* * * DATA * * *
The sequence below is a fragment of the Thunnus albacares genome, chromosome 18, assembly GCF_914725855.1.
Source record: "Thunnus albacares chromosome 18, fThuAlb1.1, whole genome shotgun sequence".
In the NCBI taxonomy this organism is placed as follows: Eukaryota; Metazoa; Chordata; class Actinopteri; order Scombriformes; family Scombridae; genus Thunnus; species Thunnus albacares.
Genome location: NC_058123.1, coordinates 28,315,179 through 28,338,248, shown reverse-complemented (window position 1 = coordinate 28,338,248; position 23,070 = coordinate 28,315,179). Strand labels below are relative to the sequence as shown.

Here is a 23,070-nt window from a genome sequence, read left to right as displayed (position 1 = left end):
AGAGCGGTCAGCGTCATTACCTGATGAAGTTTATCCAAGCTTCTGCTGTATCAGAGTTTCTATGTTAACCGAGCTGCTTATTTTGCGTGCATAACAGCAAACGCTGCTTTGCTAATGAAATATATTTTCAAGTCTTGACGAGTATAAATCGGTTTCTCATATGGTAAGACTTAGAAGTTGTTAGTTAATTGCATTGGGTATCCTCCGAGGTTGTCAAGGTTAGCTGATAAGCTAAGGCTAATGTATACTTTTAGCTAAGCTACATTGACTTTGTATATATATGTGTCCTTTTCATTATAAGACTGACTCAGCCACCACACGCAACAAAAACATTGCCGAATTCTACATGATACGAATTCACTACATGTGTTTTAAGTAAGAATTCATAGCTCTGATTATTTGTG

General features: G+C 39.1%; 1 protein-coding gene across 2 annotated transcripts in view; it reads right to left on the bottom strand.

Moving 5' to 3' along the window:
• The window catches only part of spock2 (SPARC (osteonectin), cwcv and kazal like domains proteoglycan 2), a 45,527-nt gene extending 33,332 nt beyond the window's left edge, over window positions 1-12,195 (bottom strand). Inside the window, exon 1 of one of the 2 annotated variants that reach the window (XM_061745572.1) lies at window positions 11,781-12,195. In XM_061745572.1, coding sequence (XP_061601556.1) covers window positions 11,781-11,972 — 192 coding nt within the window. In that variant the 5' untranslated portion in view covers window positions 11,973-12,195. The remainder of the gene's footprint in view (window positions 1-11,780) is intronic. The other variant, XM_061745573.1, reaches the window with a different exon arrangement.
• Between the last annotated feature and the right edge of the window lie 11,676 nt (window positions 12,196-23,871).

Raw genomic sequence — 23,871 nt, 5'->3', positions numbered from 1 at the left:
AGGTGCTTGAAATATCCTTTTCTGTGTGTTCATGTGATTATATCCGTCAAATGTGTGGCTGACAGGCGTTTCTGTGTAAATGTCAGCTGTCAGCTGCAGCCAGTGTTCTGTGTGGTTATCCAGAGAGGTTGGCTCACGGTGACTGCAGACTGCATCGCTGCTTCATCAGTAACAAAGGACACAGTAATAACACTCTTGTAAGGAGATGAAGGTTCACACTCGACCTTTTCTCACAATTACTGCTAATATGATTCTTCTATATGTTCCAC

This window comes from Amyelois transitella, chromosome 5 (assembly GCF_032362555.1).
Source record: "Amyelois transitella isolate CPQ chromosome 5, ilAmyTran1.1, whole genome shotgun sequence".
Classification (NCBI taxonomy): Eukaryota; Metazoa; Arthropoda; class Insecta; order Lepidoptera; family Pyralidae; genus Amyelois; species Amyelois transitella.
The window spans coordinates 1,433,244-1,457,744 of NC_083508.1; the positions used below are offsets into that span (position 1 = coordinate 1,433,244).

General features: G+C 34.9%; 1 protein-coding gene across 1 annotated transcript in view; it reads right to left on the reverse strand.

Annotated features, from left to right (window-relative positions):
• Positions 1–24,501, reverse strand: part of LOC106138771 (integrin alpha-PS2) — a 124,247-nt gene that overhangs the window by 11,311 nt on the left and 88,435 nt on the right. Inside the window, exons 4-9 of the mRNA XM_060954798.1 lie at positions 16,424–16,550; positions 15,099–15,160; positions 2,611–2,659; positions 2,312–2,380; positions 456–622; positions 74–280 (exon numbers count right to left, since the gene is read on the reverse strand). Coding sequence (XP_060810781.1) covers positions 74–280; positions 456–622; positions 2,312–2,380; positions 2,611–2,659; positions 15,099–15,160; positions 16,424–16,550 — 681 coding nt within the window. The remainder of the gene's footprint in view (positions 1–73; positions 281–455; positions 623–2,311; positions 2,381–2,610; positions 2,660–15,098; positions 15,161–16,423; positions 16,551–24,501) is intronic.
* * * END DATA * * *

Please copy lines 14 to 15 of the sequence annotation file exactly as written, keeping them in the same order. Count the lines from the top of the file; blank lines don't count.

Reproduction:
Source record: "Amyelois transitella isolate CPQ chromosome 5, ilAmyTran1.1, whole genome shotgun sequence".
Classification (NCBI taxonomy): Eukaryota; Metazoa; Arthropoda; class Insecta; order Lepidoptera; family Pyralidae; genus Amyelois; species Amyelois transitella.